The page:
The struggle for survival for Caribbean cleantech SMEs

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They had to do something different, something memorable, which would make people realize just how tough it is for small businesses in the Caribbean to survive, “So we held a funeral”. Rosalea Hamilton, the President of the Jamaica-based MSME Alliance explained that they staged a funeral to mourn for the death of small and medium enterprises (SMEs) in Jamaica. The objective was to draw attention to a petition presented to the Prime Minister on ways to support the sector. As the poster for the event underscored, if nothing changed to help Caribbean entrepreneurs, their ventures were as good as dead.Life isn't a beach for cleantech SMEs in the Caribbean, which face high energy costs, lack of financing and other challenges. (Credit: Clive Gutteridge, Flickr Creative Commons)

According to Rosalea, one of the top challenges facing businesses in Jamaica is the cripplingly high electricity costs, which can account for 25% of a business’s expenses. Jamaica, along with many other Caribbean countries, is highly dependent on foreign oil. This is in spite of numerous domestic natural resources that could be used to move away from fossil fuels, such as solar, wind, and geothermal energy, biofuels such as bagasse, and waste-to-energy systems. Given the high energy prices, start-ups developing alternative energy solutions should thrive in the Caribbean. But ask regional cleantech entrepreneurs, and a different story emerges.

Graham Herbert, managing director for B-Oil Belize has a winning formula to generate profit while supporting socially conscious causes. Graham plans to sell the Oorja cookstove, a clean and odorless stove developed in India, and produce biomass pellets from Jatropha curcas to fuel the stoves. He will employ women in rural villages to resell the pellets to stove owners, ensuring constant local supply.

Great idea? The local bank didn’t think so. Alternative energy technologies are new to the Caribbean, and commercial banks are unwilling to finance unproven ideas. Similarly, Jason Robinson, founder of Solar Buzz Jamaica installs Owl Energy monitors in homes that help customers save over 30% on their electricity bills. Even with the relatively short payback period, it’s still tough for his clients to front the initial costs without bank loans.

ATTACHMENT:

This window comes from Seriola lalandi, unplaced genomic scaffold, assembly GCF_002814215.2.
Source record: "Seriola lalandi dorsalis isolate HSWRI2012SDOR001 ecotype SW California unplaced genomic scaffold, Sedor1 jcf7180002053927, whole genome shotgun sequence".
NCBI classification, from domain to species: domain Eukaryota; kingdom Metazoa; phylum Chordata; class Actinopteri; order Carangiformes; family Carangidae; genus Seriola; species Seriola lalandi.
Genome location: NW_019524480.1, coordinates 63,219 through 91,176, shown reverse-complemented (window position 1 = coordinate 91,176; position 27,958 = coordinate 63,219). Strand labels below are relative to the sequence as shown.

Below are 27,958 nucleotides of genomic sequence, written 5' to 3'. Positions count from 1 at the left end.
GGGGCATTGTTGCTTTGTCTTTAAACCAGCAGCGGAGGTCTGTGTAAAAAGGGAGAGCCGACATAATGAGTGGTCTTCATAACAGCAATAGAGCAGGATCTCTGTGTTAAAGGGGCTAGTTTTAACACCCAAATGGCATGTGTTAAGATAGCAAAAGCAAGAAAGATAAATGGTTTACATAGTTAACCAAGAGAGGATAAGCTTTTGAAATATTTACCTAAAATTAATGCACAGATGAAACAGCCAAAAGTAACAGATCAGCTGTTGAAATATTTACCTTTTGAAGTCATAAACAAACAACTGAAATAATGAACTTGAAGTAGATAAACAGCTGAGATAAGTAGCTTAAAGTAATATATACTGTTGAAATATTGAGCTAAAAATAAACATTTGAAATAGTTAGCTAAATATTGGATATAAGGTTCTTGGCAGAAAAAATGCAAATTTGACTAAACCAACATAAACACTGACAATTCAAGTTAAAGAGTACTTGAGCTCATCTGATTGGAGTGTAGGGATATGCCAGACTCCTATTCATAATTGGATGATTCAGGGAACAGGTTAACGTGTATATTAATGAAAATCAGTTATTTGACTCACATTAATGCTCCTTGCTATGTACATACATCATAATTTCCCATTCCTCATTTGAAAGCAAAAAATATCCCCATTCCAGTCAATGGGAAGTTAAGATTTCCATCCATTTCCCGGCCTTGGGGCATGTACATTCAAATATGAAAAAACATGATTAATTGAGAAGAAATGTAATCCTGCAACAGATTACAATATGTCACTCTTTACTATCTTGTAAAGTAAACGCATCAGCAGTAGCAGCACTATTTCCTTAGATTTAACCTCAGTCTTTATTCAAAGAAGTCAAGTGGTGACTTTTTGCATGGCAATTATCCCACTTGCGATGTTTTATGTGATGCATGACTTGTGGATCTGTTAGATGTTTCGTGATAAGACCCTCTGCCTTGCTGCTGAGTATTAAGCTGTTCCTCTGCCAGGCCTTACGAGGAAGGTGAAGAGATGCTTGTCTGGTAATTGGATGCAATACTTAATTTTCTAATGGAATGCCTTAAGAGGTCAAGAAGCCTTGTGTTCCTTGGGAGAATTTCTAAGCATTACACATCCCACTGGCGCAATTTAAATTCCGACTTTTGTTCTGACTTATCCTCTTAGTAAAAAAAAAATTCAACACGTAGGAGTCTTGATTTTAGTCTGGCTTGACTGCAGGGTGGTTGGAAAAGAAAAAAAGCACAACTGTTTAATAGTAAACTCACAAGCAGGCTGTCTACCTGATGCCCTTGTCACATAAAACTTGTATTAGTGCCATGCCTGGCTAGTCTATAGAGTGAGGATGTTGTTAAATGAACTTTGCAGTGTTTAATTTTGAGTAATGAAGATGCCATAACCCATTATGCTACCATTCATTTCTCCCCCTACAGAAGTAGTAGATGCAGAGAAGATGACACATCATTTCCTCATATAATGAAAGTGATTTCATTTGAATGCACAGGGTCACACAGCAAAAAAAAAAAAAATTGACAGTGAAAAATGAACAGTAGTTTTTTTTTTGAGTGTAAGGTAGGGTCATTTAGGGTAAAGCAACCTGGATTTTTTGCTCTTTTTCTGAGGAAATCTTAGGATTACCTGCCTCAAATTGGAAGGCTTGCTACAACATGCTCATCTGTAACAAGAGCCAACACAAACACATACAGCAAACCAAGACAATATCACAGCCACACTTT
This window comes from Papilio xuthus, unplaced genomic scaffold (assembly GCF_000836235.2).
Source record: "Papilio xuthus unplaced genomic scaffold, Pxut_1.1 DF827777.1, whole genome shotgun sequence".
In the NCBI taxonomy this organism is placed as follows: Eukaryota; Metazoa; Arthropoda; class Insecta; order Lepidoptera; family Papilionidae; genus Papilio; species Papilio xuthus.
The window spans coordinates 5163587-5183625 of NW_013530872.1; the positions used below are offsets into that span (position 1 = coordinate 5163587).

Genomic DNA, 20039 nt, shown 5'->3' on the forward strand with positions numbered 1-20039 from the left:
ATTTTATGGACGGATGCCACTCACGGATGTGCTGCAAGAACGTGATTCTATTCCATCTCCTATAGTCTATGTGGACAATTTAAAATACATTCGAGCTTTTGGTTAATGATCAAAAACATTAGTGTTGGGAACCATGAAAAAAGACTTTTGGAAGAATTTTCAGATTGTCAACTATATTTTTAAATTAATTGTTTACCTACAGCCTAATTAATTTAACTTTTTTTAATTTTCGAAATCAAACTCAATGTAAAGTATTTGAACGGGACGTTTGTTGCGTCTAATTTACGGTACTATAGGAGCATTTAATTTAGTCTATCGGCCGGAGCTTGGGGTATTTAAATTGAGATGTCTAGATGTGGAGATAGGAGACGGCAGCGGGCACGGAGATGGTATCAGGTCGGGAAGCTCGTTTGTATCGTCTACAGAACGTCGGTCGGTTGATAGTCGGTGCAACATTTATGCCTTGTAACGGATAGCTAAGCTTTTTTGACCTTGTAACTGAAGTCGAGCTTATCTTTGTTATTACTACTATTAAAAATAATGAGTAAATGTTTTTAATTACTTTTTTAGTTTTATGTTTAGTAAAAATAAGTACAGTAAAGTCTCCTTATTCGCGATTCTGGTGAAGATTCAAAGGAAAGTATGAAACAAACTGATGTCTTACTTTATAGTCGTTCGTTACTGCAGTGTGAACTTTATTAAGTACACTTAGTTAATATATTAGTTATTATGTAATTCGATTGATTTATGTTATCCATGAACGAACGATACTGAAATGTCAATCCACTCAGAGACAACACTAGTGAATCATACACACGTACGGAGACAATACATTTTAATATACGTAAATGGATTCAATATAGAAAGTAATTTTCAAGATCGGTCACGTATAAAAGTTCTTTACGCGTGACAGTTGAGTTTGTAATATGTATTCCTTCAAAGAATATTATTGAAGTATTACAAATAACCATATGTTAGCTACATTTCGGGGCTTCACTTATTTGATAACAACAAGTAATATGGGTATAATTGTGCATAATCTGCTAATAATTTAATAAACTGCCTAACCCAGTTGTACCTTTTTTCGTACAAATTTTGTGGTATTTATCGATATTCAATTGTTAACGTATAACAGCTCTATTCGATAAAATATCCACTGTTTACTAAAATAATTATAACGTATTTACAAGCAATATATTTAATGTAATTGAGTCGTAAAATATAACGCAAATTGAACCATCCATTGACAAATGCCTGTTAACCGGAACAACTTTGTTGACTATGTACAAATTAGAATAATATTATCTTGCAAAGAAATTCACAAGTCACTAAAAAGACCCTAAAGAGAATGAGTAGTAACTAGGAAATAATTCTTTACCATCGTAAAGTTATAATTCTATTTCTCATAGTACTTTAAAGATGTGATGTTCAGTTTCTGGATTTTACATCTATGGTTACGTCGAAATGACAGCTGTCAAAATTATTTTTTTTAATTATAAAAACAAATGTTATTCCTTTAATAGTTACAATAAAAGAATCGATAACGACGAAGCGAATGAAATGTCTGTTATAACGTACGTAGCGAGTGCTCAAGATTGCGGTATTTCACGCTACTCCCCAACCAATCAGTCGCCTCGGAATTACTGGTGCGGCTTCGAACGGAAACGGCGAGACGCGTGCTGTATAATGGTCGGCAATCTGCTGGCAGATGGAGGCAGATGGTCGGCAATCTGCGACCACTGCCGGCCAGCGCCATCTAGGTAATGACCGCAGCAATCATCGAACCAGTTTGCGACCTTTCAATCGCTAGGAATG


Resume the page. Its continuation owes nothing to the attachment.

Although many Caribbean governments have expressed an interest in promoting alternative energy technologies, the policy environment still has a long way to go. The Jamaica Solar Energy Association has been advocating for incentives to support renewable energy. While the government has put some policies in place such as net billing, introducing net metering—a ‘must-have’ according to Association President Roger Chang—would make solar power in Jamaica even more cost competitive.

But despite these challenges, the Caribbean holds great potential to develop and distribute climate and clean energy technologies. Barbados provides an admirable example with the success of its solar water heating (SWH) industry—such heating systems are now installed in 50% of homes across the island. SWH began to gain traction in Barbados during the oil crisis of the 1970s with government incentives such as tax exemptions on SWH components and a consumption tax on conventional heaters. Today there are three successful companies installing systems in Barbados, throughout the Caribbean, Latin America, and even Africa.

There is no doubt that the Caribbean region has the right ingredients to drive new cleantech sectors, and while some entrepreneurs are taking advantage of these opportunities, many fail to survive. infoDev’s Climate Technology Program is currently designing a Climate Innovation Center (CIC) in the Caribbean to support these entrepreneurs in overcoming local challenges through providing seed capital, policy advice, mentorship and a range of other services. With the CIC launching next year, there is hope for emerging Caribbean cleantech companies to access the support they need to thrive and contribute to the competitiveness of the region’s broader SME sector.


Submitted by Eleanor Ereira and Anthony Lambkin


Eleanor Ereira

Climate Technology Program

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